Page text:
• Heterogeneous collaboration gets the job done. As a software engineer, I have homogeneous collaboration with other engineers: we need to do code reviews, design discussions, etc. And I also have heterogeneous collaborations with other roles and types of team members, such as system admins, product managers or QA. One thing I learn in life is that we need and must collaborate all kinds of people to get things done. The truth is that everyone has different functions, everyone complements each other, and we need each other. There is no one that is self-sufficient and has everything all together. This is universally true to life, to a society, to a country and to countries.
  • Pre-mature optimization is evil. In general, anticipating or planning for the future is good. But planning or doing for something unclear before the task is even finished is evil. Getting the job done or fulfilling the requirements are always the first priority. A well planned and optimized but incomplete project is, after all, a failure; completing something poorly is still better than not finishing something that was well planned. It is good to prepare for the unexpected and the unknown but at the end of days we need to see that there are too much unexpected and unknown, and there are times that it is better to react than to prepare for the unknown.
  • Accept the reality. Like I mentioned earlier, it is impossible to declare that a software in a done and complete state, but only in a ready-to-ship state with known issues, bugs, and limitations. There times to make the effort and figure out the best ways of doing things, and there are other times to say we accept the reality and ship the product with known issues. This is true to life in a lot of ways: there are times  to find a perfect or ideal solution or person, but there are times to accept the existing facts and the circumstances.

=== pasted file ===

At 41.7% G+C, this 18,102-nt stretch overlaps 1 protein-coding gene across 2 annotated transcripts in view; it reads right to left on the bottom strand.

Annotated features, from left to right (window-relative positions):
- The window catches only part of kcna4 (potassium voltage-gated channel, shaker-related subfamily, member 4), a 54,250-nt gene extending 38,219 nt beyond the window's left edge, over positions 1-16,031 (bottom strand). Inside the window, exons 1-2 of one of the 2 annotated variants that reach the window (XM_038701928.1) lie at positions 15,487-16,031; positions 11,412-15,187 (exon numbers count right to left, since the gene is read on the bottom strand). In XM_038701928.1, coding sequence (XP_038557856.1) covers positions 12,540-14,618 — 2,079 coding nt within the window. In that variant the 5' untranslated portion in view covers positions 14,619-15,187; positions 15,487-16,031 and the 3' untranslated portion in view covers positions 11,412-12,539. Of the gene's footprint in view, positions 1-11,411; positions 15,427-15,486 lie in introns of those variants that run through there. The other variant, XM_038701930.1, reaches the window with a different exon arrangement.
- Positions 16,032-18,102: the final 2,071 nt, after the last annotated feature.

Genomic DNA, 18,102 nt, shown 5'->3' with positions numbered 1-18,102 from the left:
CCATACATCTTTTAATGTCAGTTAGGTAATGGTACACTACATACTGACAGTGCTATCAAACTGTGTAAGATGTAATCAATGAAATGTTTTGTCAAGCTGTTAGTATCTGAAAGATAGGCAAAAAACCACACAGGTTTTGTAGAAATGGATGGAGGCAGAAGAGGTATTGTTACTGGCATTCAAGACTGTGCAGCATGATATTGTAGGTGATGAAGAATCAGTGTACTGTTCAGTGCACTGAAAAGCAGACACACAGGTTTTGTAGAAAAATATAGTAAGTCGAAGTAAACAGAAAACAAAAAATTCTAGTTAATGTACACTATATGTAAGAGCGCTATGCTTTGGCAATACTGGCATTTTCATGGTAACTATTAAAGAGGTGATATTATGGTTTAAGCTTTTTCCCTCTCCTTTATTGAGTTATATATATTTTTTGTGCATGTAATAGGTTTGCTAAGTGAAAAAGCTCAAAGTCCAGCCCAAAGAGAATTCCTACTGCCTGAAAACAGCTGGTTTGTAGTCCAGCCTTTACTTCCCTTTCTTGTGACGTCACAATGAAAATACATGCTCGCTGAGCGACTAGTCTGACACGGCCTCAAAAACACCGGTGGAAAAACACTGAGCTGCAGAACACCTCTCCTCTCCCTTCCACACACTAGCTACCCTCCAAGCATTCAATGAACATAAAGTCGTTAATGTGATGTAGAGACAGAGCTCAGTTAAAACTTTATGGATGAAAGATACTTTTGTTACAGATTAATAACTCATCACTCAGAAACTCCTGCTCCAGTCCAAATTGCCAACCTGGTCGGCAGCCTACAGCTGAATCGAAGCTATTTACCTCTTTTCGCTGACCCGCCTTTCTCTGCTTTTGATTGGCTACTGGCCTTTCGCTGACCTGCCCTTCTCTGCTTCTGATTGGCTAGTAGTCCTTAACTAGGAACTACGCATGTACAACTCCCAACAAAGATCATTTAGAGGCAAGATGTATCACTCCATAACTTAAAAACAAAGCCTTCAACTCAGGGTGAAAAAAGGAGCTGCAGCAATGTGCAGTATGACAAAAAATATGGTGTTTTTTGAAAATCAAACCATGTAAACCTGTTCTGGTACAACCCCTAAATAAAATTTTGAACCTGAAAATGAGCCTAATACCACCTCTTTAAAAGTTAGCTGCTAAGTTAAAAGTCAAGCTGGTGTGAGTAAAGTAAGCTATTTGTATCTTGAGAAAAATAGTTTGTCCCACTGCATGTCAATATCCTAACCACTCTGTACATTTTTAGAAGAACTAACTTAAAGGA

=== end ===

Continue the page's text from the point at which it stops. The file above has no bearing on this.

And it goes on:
• It is never over until is over. Like I mentioned earlier, there are always bugs to fix, especially the unexpected ones. A good engineer don’t declare early or premature victory. There should always be backup plans, contingency plans, or even rollback plans. The key is to be prepared and not over-confident until the product is shipped. This is true to life: we should continue to work hard until the end, do our best within our control, prepare for the unexpected, and leave the unknown to faith.
  • At launch you realizes there are features you don’t need. Engineers are in the constant fight against product team that demands more features. While the product team doesn’t have concerns with performance, security, stability, engineers do. Like I said earlier, it is common to decide a deadline and ship the software with known issues. Though it is always good to think about what features are important  or not, it is at the moments of launching that we realize there are features that are not important and, therefore, droppable. It is true to life that we human beings often chase unimportant things until the last dying days we realize what are actually important, and how much time and efforts have been wasted upon unimportant things. As good product managers and engineers thinks about what features are actually important and critical, we human beings should also consider what are really precious and significant in life.